Knowledge is power when it comes to stress management. Staying well-informed and routinely assessing your stress level may help you better manage your stress and contribute to a healthier, happier pregnancy.
What Types of Stress Can Impact a Baby?
The effects of the stress response system occur throughout the body, and there’s evidence that fetuses can pick up on maternal stress levels in the womb. Dr. Catherine Monk and colleagues found evidence that fetal heart rate is altered when mothers are exposed to stressful tasks.5 In a study, pregnant women with high levels of anxiety underwent a stressful task and researchers found that their fetuses had a significantly higher heart rate than the fetuses of women whose anxiety level was below average in response to the task. This suggests that fetuses can sense and respond to their mother’s elevated stress levels.
On a larger scale, evidence suggests that maternal exposure to stressors during pregnancy —ranging from the anxiety of daily hassles to major environmental stressors like a natural disaster—can hurt children’s mental health and behaviors in their early life. That's why it's even more important to find ways to manage your stress during your pregnancy. If you're worried you may be worrying too much, bring it up to your doctor.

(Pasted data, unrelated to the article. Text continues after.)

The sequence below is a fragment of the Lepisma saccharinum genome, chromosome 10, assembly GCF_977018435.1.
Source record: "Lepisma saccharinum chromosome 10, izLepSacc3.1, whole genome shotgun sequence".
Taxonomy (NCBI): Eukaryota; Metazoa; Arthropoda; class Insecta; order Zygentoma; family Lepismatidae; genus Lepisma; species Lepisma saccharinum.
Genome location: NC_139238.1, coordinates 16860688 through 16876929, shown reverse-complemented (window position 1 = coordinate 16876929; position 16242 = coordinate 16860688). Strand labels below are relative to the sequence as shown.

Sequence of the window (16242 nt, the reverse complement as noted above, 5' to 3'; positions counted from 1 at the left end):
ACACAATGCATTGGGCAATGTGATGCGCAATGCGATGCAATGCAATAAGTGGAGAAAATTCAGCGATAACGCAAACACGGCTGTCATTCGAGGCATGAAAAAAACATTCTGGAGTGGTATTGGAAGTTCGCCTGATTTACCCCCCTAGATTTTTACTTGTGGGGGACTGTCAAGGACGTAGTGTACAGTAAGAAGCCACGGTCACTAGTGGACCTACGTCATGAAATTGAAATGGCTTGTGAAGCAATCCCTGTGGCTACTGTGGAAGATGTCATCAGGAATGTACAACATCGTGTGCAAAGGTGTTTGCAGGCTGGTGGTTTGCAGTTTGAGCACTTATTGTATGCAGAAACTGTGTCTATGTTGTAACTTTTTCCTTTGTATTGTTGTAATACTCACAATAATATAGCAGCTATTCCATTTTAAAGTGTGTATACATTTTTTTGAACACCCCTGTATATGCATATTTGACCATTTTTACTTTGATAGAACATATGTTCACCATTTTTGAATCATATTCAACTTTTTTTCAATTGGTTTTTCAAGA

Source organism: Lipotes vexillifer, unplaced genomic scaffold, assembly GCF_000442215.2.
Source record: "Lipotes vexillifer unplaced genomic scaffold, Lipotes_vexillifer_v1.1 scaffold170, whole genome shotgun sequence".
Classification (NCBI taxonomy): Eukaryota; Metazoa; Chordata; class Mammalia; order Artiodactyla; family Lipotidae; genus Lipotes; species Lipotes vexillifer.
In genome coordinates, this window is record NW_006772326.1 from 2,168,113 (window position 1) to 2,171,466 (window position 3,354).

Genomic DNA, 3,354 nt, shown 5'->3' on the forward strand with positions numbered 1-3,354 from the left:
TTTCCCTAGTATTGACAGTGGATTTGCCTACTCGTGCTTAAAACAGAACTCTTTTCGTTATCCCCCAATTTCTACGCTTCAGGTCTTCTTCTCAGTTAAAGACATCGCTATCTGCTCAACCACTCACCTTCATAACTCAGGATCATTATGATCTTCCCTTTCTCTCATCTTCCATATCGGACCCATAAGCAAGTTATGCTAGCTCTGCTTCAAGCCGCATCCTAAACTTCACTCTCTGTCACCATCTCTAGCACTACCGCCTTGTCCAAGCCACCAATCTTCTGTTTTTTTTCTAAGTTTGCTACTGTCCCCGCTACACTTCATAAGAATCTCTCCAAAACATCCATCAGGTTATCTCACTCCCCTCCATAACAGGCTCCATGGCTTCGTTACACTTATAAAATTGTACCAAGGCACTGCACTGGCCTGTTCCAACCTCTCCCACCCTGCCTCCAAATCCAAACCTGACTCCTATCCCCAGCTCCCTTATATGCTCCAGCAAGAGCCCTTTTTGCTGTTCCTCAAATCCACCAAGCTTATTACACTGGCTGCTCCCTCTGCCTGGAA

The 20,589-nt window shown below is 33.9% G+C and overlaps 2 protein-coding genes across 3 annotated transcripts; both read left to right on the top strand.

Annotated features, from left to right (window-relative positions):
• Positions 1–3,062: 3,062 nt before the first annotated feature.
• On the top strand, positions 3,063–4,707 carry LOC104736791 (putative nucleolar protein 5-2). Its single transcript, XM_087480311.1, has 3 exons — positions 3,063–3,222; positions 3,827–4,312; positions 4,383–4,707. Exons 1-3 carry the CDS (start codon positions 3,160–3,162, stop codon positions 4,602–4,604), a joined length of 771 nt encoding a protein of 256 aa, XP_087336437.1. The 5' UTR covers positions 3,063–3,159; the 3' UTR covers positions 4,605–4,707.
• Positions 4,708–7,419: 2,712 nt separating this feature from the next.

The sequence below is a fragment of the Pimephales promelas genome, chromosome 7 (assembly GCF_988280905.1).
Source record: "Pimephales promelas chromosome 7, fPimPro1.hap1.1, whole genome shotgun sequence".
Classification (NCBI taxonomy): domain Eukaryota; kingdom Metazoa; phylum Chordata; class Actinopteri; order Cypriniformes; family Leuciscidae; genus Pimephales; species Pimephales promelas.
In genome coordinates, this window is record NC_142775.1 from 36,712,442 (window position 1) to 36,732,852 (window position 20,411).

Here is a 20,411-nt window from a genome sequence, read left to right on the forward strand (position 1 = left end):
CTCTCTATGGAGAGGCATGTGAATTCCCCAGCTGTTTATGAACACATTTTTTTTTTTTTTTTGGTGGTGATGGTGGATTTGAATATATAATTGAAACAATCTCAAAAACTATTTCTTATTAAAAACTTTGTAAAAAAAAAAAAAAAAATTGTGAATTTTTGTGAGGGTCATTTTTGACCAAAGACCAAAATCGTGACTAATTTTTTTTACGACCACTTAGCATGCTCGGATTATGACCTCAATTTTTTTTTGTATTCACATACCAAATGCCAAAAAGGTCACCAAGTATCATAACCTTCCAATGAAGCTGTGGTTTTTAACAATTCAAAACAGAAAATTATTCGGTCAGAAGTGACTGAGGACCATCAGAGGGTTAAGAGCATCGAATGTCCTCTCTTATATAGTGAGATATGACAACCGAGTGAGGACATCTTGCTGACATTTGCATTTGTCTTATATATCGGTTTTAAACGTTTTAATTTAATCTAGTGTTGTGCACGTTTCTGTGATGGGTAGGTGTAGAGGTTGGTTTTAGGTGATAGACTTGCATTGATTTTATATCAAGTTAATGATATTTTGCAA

The Physical Effects of Pregnancy Stress
Although stress can sometimes be visible, the majority of the stress response happens within the body. Stress affects nearly every bodily system. The fight or flight response6 is what kicks into high gear when we have to slam on our brakes suddenly to avoid a crash or jump out of the way of a bicyclist. Hormones, as well as nerve signals that take place throughout the body, are the primary drivers of this response. When this system kicks in, you experience a range of things in your body—suddenly your heart speeds up, muscles become tense, pupils dilate, breathing becomes more shallow, blood pressure increases, and glucose is secreted by the liver.
Once the stressor subsides, it’s the job of the parasympathetic nervous system7 to calm your body down and restore it to its ideal level of functioning. It does things like constrict the pupils, decrease the heart rate, relax muscles, and resume gastrointestinal function.
How Stress Affects Your Fetus
There are several ways in which stress can affect your body and your developing fetus, and it’s mainly via the all-important placenta. During pregnancy, an enzyme in the placenta protects the developing fetus from maternal cortisol. When maternal stress levels are high, some evidence shows that greater levels of cortisol are transmitted to the fetus, disrupting the growth of its endocrine system—the same system that will help that child manage stress later in life. Because the placenta is also responsible for supplying the fetus with nutrients, there’s also a chance that poor maternal mental health and diet may negatively impact blood and nutrient supply to the uterus, hurting the fetus. Here’s how those biological mechanisms can alter fetal development.